The public security of Ha Noi has concluded its investigation against activist Dang Thi Hue, who was arrested in October 2019 for “disturbing public order.” They had previously accused her of possessing military equipment including guns and special knives after searching her apartment, but in the new investigation report, they conveniently crossed out this accusation due to lack of evidence. Hue was a part of the nationwide protest movement against the installation of toll booths across the country as the result of Build – Operate – Transfer (BOT) projects. Many have criticized the locations of these toll booths, alleging that they are being charged whether or not they use the new roads built by BOT companies. They also believe that this lucrative business (which can generate 50,000 USD to 100,000 USD per day) is corrupted by cronyism. In Hue’s case, however, her actions specifically focus on Bac Thang Long-Noi Bai toll booth, which was already determined to be unlawful by the Ha Noi local authority ten years ago, but has somehow survived through three Ministers of Transportation. And activists protesting this toll, like Hue, still face police brutality and mistreatment. Hue is a single mother of two young children. In May 2019, she was beaten by the police during an anti-BOT protest and suffered a miscarriage as a result.
Political prisoner Vo Thuong Trung has been transferred to Gia Trung prison in Gia Lai province without his family knowing about it in advance. His wife only learnt about the transfer after she came to visit him in prison in Dong Nai province on February 27. The transfer will make it more difficult for his family to visit him, as his wife has to care for their two children, the youngest is only two years old. Vo Thuong Trung had participated in the nationwide protests in June 2018, and was arrested in April 2019 and sentenced to three years in prison under Article 118 for “disrupting security.” Together with his co-defendant, he was accused of plotting an attack with explosives. However, according to lawyer Nguyen Van Mieng, the court could not provide evidence to prove that they were planning to use explosive materials since police failed to find any material to make explosive devices and confiscated their phones instead. Mieng also claimed that the four defendants only wanted to protest against a price hike in electricity and gas, as well as against the bill on Special Economic Zones.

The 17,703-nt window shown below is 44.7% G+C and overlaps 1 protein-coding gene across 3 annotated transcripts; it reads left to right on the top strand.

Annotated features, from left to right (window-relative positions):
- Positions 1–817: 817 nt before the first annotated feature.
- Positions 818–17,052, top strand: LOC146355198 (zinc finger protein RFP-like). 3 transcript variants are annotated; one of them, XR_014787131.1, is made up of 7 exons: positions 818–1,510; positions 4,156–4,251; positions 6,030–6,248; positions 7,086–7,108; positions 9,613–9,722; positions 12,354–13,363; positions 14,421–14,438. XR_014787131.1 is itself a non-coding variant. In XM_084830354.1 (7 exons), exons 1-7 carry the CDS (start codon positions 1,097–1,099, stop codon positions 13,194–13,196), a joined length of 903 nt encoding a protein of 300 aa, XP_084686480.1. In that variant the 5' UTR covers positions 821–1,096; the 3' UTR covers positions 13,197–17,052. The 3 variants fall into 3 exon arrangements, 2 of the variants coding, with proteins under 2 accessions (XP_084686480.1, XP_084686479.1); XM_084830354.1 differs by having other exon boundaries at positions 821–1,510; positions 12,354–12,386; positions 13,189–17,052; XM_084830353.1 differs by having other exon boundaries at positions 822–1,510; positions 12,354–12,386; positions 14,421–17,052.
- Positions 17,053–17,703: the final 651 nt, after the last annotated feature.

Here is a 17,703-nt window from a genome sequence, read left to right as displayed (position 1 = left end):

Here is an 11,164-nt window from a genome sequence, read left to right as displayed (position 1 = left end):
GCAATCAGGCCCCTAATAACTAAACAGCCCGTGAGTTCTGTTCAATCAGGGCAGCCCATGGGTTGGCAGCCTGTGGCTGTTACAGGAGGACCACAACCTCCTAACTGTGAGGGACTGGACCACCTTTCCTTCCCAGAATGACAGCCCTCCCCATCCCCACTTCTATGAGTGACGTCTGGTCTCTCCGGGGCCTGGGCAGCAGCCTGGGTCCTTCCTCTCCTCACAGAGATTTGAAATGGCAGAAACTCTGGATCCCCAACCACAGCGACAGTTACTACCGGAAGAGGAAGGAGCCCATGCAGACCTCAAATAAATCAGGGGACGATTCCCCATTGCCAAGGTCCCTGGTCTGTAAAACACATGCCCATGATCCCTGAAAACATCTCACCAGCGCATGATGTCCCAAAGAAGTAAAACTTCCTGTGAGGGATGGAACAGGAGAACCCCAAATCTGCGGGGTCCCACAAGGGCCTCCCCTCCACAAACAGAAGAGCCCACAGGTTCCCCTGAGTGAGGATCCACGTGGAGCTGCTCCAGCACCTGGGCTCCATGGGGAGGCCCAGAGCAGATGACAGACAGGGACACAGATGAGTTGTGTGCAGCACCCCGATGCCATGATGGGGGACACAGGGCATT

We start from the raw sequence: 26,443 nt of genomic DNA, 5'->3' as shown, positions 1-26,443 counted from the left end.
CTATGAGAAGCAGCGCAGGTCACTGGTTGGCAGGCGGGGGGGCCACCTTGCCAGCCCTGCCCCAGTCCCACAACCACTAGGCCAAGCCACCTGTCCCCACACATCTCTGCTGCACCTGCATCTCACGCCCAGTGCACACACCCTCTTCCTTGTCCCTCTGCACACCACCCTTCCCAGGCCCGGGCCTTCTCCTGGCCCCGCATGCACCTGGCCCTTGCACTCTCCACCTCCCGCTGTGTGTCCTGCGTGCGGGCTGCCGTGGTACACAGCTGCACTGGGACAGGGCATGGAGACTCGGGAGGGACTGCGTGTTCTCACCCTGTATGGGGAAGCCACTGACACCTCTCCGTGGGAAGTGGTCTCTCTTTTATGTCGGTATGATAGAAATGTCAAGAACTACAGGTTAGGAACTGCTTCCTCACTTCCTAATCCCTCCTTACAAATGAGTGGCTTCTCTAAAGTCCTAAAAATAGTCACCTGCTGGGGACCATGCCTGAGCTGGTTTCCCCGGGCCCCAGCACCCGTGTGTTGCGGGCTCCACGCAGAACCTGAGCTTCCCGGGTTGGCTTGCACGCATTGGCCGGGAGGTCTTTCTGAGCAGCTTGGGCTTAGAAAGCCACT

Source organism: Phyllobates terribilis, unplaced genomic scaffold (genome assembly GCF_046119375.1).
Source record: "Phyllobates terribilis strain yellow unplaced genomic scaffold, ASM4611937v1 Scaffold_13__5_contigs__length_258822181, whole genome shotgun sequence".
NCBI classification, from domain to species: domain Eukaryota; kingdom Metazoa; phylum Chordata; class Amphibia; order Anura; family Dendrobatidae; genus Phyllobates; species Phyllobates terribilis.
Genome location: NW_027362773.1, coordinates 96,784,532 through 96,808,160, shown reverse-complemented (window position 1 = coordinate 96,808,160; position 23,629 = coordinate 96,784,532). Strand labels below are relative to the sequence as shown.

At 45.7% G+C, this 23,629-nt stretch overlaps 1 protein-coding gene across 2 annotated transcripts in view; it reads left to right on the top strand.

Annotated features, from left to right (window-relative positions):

The Committee to Protect Journalists published an interview with former political prisoner Tran Thi Nga, who was recently released from prison and exiled to the United States. In the interview, she details the torture she endured in prison, and how exile was a hard decision she had to make to protect herself and for the future of her children. About the treatment she received in prison, she said: “I endured so much. They tortured me so that I would plead guilty to the crimes of which they accused me, but I wouldn’t do it. Police used guns to intimidate me, they used batons to beat me. They forcibly made me take off my clothes and then used violence, which they recorded on camcorders. They used violence to force me to put my fingerprints on documents they claimed was evidence that I admitted the accusations against me. They didn’t let me see my children. They isolated me in prison and locked me in solitary confinement. They didn’t allow me to buy food. They ordered other inmates to beat me and even threatened to kill me because I would not plead guilty to their accusations.” Read the full interview, here.